The financial turmoil in Ireland and other parts of the Eurozone in recent years resulted in some Irish people withdrawing Euros from their Irish savings accounts and transferring it into other currencies – mainly Sterling .
We did see an increase in visitors to this site searching for information about opening a UK bank account from Ireland . Now – in 2018 – we are seeing more exchange rate fluctuations as a UK exit from the EU has become reality. There are now some UK residents looking at opening Euro Bank accounts in Ireland because of worries about the decline in value of Sterling.
If you do want to open a Sterling bank account in the UK while you are living in Ireland – it should be fairly straightforward.
Many of the banks in Northern Ireland allow residents of the Republic of Ireland to open a Sterling Bank Account . You can ring around the various banks that are the easiest for you to get to – and arrange an appointment (Try Bank of Ireland, Ulster Bank and Allied Irish ). They mighteven let you open an account through the post without having to travel in person.
It is probably best to open a Sterling account with a small amount of sterling to begin with. You could use cash if you have it or do a small electronic transfer from your Irish Bank to the UK Bank. You can send Euros and it will be converted into Sterling by the UK bank. But don’t go drawing out hundreds of Pounds in cash at an ATM.
Once you have the UK sterling account opened you can then arrange for any larger currency exchange and transfers from your Irish Euro account into the Sterling account.
Most people seem to assume you would have to do the transfers through your own bank in Ireland – but you don’t have to use them. The exchange rate from the banks will not be the best you will get – and they may also charge some additional fees or commissions too.
There are specialist currency exchange brokers that you can use – and their exchange rates will typically be better than the banks. Even a difference in the exchange rate of just 1 cent will save you €1000 on a €100,000 Euros transaction
For example – we did a check on the exchange rates offered in early October 2017 and found that on a transfer of €10,000 Euro into Sterling using Bank of Ireland would get you £8584 Pounds but using a specialist currency exchange company (see below) would get you £193 more (£8777) . So the savings are substantial.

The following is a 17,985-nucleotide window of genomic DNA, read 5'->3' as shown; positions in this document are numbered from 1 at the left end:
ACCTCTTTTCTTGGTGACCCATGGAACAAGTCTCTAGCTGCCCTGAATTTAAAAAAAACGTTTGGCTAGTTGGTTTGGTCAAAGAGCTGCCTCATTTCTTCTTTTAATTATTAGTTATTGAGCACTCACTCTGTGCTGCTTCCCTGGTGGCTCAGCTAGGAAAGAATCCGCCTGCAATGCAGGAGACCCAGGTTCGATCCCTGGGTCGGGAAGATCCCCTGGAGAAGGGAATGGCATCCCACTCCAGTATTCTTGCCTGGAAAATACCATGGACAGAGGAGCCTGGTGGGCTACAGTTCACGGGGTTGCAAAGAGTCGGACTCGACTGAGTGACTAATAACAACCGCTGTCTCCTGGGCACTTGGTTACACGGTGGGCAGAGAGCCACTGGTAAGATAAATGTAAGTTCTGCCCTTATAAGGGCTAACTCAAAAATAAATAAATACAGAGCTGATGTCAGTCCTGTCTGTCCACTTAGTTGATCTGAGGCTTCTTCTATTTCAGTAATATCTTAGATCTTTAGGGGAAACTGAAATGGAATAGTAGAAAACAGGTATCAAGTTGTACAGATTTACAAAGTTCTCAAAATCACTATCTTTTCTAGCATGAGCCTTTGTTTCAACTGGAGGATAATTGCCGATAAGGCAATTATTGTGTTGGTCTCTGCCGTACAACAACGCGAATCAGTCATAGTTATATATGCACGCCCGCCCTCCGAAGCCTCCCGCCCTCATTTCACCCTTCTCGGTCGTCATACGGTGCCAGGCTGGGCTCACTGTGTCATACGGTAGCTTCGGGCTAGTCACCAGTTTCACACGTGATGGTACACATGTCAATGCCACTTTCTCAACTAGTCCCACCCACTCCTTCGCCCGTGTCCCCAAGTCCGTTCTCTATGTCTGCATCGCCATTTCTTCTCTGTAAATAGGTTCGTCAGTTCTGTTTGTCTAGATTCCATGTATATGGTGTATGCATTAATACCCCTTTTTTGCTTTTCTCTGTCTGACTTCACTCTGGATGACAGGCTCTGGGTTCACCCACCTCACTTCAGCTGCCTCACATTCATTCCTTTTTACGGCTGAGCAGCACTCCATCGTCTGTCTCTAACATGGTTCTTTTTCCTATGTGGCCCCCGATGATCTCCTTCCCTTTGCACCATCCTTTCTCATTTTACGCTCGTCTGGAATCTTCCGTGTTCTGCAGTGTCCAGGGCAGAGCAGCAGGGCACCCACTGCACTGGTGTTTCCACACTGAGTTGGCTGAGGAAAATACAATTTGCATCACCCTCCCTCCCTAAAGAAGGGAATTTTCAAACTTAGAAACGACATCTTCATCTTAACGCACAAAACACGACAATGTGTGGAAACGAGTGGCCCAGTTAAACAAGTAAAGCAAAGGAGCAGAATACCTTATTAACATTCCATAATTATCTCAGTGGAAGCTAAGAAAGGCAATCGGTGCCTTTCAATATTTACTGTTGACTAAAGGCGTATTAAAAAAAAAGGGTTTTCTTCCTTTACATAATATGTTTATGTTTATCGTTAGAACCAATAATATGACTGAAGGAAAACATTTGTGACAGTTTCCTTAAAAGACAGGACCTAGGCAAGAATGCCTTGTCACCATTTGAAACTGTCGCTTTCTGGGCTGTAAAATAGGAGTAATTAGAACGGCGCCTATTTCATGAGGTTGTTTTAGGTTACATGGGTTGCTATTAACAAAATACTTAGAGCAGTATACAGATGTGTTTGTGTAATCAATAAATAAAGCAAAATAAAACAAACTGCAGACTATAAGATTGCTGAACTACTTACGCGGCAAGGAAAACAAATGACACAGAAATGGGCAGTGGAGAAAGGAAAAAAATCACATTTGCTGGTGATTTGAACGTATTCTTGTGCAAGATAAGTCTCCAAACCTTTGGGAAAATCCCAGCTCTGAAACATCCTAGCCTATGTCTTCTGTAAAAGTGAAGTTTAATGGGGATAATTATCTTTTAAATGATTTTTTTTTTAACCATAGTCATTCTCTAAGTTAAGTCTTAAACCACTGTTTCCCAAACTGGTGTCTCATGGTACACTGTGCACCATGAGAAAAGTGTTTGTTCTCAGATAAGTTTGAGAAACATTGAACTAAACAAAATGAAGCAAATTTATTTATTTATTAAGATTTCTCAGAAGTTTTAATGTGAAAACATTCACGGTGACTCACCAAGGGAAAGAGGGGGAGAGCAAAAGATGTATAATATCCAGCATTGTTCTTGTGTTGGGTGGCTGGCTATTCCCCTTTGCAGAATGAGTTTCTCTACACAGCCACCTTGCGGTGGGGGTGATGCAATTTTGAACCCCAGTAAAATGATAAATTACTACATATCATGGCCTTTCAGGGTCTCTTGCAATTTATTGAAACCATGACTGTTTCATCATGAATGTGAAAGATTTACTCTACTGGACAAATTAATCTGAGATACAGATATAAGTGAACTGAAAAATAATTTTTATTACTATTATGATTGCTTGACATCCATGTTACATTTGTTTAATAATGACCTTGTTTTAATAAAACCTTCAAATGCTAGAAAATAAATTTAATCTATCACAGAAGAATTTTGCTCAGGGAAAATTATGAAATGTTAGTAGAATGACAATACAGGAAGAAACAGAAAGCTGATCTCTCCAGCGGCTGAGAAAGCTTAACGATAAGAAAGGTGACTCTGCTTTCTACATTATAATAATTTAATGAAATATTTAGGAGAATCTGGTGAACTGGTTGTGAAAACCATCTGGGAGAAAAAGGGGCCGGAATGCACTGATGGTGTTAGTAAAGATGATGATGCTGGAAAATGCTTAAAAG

Currency Transfer Companies
Transfermate is a global currency broker – they are based in Ireland and regulated by the Central Bank of Ireland. They also provide an international money transfer service. You can do everything online or if you prefer you can do it by phone/email/fax .They tend to deal with amounts over €5000.
You can call them on 01 6353776 or register online at Transfermate.com
Another company we recommend that specialises in Foreign Currency Exchange is Currency Solutions. They are based in London and regulated and authorised by the UK Financial Services Authority and HM Revenue. They can carry out currency transfers from Euros to Sterling as well as most other major currencies. You can make a no obligation enquiry about your currency requirements online here . If you prefer – you can telephone the Money Guide Ireland contact: Ernie Enver direct on their Irish number 01 431 1344 or on a UK number 0044 207 740 0000 . Mention MoneyGuideIreland.com when you call.
FairFx are another London based foreign exchange company – and they have an office in Dublin . They have been operating since 2007 and are fully regulated by both the UK Financial Conduct Authority and the UK HMRC . You can arrange currency transfers with FairFx online or over the telephone. FairFx will let you easily set up regular transfers such as pension or rental payments . You can call FairFx on their Irish number 01 5665546 or on their UK number (0044) 20 7858200 . Ask for Niall – and he will make sure you are looked after.
If you need to transfer smaller amounts of money you could use companies such as CurrencyFair or TransferWise . These companies are “peer to peer” – they cut out the banks and for a small fee allow you to get exchange rates that are pretty close to the interbank rates.
Of course – always check with your own bank first to see what exchange rate they will offer you so you can be sure you really are getting a better deal by not using the bank. The rates are usually better on larger amounts. Don’t just ask for the exchange rate – get the bank to confirm exactly how much Sterling you will get after conversion – and after any fees have been deducted.
If you just compare the raw exchange rates – the difference in those figures may look insignificant and you may feel it’s not worth the bit of extra hassle. But when you see the difference in the total amount you will get after the exchange – it could easily amount to hundreds of pounds. Not bad for a couple of phone calls and a bit of online form filling.
If you are worried about the Euro weakening even further against Sterling – you can reserve an exchange rate up to a year in advance. This is useful when money is tied up in a fixed rate account or in a property.
With the UK leaving the Euro – there may now be some people who are thinking of moving some of their Sterling savings into Euros.
All the currency exchange companies mentioned above will be able to help you transfer money. Opening a Euro account in Ireland will probably need a personal visit to a branch . With cheap Ryanair flights you could be in and out of Dublin on the same day. Ring around some of the major Irish banks to see if they will allow a UK resident to open an account in Ireland. They will be more likely to deal with you if you say you plan to move to Ireland or at are thinking of buying property here.